They used to talk for hours and hours – about their wives, their children, their homes, their former jobs, their hobbies, their childhood, what they did during the war, where they had been on vacations, all that sort of thing.   Every afternoon, when the man in the bed next to the window was propped up for his hour, he would pass the time by describing what he could see outside.   And the other man began to live for those hours.

The window apparently looked over a park with a lake where there were ducks and swans, children throwing them bread and sailing model boats, and young lovers walking hand in hand beneath the trees.  And there were flowers and stretches of grass and games of softball, people taking their ease in the sunshine and right at the back, behind the fringe of the trees, a fine view of the city skyline.

The man on his back would listen to all of this, enjoying every minute – how a child nearly fell into the lake, how beautiful girls were in their summer dresses, and then an exciting ball game, or a boy playing with his puppy.  It got to the place that he could almost see what was happening outside.

Then one afternoon, when there was some sort of a parade, the thought struck him, “Why should that man next to the window have all the pleasure of seeing what’s going on?   Why shouldn’t I get the chance?”

He felt ashamed and tried not to think like that, but the more the tried, the worse he wanted to change.  He’d do anything!

In a few days he had turned sour.  He should be by the window.    And he brooded and couldn’t even sleep, and grew even more seriously ill – which none of the doctors understood.

One night, as he stared at the ceiling, the man by the window suddenly woke up coughing and choking, the fluid congesting in his lungs, his hands groping for the button that would bring the night nurse running.   But the other man watched without moving.

The coughing racked the darkness – on and on – choked off – then stopped – and the man continued to stare at the ceiling.

In the morning the day nurse came in with water for their baths and found the other man dead.   They took away his body, quietly, with no fuss.

As soon as it seemed decent, the man asked if he could be moved to the bed next to the window.  They moved him, tucked him in, made him comfortable, and left him alone to be quiet and still.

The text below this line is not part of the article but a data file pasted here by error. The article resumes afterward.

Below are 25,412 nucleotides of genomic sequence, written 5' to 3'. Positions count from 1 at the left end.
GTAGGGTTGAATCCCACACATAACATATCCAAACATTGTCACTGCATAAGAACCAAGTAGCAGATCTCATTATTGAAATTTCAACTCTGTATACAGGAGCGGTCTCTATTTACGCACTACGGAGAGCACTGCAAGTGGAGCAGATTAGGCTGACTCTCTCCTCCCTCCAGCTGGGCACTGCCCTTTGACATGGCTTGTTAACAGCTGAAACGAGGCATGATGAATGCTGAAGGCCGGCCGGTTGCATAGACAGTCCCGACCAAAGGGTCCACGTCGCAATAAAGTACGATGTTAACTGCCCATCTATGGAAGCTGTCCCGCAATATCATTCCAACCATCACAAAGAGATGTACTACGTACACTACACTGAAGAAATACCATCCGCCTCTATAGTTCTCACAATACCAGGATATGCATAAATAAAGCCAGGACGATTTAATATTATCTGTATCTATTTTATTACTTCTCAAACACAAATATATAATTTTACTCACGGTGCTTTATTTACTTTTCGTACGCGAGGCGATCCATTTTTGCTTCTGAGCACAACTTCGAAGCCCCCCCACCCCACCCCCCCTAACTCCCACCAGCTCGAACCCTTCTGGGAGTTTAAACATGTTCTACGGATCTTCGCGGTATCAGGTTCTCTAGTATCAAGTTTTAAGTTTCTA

The minute they’d gone, he propped himself up on one elbow, painfully and laboriously, and looked out the window.   It faced a blank wall.

Grateful people don’t have more than others, their focus is different.    They don’t have the best of everything, they just make the best of everything they have.   Jealousy makes us want everything we do not have.

“The Richest Man on Earth”

I’ve heard tell of millionaires and billionaires and such
Who gathered all their treasures and still did not have enough;
If money could buy peace of mind I guess they’d have it all,
But all the money in the world won’t hold you when you fall.

We’ve got a roof over our heads,
And the kids have all been fed,
And the woman I love most lies close beside me in our bed.
Lord, give me the eyes to see exactly what it’s worth
And I will be the richest man on earth.

Lord, when I wished I had the things that you gave someone else
I pray that you’ll forgive me for just thinking of myself;
I haven’t been as thankful as I know I ought to be
I should be more than satisfied with all you’ve given me.

We’ve got a roof over our heads,
And the kids have all been fed,
And the woman I love most lies close beside me in our bed.
Lord, give me the eyes to see exactly what it’s worth
And I will be the richest man on earth.

One thing is for certain it don’t matter when you die
If you had a million or if you just got by.

We’ve got a roof over our heads,
And the kids have all been fed,
And the woman I love most lies close beside me in our bed.
Lord, give me the eyes to see exactly what it’s worth
And I will be the richest man on earth.

(Paul Overstreet)

About familyencouragement

Pastor of Friendship Baptist Church in Huntsville, Alabama. Married for 41 years with seven children and nine grandchildren.
This entry was posted in Envy, Family Issues, Gratitude, Happiness, Jealousy, Love, Marriage and tagged , , , , , , , , . Bookmark the permalink.